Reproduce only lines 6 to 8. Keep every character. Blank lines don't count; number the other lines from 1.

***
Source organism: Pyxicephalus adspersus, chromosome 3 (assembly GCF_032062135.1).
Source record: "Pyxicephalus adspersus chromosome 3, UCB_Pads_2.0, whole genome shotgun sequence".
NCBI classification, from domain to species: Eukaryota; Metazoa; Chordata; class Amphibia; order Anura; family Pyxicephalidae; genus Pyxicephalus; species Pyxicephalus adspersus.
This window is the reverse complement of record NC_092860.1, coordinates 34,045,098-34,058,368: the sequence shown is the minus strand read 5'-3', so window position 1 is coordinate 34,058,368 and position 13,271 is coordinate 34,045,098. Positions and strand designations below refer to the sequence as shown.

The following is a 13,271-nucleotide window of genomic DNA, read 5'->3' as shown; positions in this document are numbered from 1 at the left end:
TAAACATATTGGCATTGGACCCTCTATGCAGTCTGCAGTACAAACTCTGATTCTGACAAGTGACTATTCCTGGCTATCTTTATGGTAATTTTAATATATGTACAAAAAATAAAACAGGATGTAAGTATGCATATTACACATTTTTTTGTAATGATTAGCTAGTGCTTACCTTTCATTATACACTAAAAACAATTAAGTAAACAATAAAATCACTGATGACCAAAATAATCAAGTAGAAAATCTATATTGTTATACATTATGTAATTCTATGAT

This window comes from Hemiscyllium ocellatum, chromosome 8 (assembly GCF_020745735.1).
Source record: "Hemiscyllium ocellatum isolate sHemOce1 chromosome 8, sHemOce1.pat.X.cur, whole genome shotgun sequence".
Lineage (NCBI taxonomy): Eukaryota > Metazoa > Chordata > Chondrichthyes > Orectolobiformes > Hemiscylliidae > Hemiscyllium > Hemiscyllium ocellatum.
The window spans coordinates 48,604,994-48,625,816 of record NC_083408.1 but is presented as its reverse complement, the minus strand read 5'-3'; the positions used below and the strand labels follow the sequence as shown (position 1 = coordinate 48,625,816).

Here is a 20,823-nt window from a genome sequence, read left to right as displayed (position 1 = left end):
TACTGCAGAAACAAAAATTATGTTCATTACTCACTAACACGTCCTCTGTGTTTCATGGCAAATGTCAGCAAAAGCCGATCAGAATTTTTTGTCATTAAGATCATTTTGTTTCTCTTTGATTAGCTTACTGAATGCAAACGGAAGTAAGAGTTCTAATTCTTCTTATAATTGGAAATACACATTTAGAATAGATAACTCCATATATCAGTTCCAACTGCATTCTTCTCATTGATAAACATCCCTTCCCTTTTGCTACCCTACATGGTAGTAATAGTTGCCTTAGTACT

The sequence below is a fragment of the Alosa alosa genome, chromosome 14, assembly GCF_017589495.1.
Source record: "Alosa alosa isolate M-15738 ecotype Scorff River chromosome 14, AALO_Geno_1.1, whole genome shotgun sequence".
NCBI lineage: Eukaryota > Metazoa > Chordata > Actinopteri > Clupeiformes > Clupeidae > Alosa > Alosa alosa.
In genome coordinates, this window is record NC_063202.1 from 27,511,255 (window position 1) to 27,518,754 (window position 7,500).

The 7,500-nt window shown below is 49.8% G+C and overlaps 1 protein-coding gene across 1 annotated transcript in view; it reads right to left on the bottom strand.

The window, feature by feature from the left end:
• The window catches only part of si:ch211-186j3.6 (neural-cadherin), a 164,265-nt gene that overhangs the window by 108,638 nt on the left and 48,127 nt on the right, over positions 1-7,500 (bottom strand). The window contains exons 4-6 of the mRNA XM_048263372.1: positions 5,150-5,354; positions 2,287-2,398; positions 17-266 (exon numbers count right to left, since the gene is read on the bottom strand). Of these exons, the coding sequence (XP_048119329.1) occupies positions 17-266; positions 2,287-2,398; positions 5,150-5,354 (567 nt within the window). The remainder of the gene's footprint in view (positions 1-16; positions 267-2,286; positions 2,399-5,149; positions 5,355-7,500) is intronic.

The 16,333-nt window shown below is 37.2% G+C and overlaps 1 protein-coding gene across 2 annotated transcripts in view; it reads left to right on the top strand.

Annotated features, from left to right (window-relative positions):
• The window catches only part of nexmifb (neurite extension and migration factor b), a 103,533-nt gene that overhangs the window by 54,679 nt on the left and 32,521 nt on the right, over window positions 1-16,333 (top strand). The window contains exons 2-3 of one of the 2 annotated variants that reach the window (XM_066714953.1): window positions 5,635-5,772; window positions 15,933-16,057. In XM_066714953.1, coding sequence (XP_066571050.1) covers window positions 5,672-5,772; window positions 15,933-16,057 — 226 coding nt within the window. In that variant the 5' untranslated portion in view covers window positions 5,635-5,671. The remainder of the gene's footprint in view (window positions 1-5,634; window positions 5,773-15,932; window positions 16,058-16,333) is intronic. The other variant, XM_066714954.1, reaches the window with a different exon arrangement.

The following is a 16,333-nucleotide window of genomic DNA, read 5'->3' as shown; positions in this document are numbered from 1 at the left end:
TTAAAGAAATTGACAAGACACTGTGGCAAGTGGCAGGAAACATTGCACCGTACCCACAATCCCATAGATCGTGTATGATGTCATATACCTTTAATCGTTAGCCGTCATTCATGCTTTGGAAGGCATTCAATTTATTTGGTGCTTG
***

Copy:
TAAACATATTGGCATTGGACCCTCTATGCAGTCTGCAGTACAAACTCTGATTCTGACAAGTGACTATTCCTGGCTATCTTTATGGTAATTTTAATATATGTACAAAAAATAAAACAGGATGTAAGTATGCATATTACACATTTTTTTGTAATGATTAGCTAGTGCTTACCTTTCATTATACACTAAAAACAATTAAGTAAACAATAAAATCACTGATGACCAAAATAATCAAGTAGAAAATCTATATTGTTATACATTATGTAATTCTATGAT

This window comes from Hemiscyllium ocellatum, chromosome 8 (assembly GCF_020745735.1).
Source record: "Hemiscyllium ocellatum isolate sHemOce1 chromosome 8, sHemOce1.pat.X.cur, whole genome shotgun sequence".